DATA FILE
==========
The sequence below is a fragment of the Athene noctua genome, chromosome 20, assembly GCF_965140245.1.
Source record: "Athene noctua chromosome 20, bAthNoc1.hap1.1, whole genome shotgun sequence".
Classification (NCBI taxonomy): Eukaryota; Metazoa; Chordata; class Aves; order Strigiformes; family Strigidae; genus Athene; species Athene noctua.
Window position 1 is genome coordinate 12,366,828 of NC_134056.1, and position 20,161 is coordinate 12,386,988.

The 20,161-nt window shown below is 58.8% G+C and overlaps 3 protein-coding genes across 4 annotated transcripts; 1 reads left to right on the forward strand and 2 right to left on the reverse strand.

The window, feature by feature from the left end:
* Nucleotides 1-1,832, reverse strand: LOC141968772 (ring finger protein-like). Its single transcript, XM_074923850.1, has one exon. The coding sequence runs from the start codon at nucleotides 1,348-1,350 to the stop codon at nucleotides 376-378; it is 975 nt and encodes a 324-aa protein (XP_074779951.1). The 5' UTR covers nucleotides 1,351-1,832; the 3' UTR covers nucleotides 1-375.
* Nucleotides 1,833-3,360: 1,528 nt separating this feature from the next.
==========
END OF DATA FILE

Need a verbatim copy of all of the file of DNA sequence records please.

The sequence below is a fragment of the Athene noctua genome, chromosome 20, assembly GCF_965140245.1.
Source record: "Athene noctua chromosome 20, bAthNoc1.hap1.1, whole genome shotgun sequence".
Classification (NCBI taxonomy): Eukaryota; Metazoa; Chordata; class Aves; order Strigiformes; family Strigidae; genus Athene; species Athene noctua.
Window position 1 is genome coordinate 12,366,828 of NC_134056.1, and position 20,161 is coordinate 12,386,988.

The 20,161-nt window shown below is 58.8% G+C and overlaps 3 protein-coding genes across 4 annotated transcripts; 1 reads left to right on the forward strand and 2 right to left on the reverse strand.

The window, feature by feature from the left end:
* Nucleotides 1-1,832, reverse strand: LOC141968772 (ring finger protein-like). Its single transcript, XM_074923850.1, has one exon. The coding sequence runs from the start codon at nucleotides 1,348-1,350 to the stop codon at nucleotides 376-378; it is 975 nt and encodes a 324-aa protein (XP_074779951.1). The 5' UTR covers nucleotides 1,351-1,832; the 3' UTR covers nucleotides 1-375.
* Nucleotides 1,833-3,360: 1,528 nt separating this feature from the next.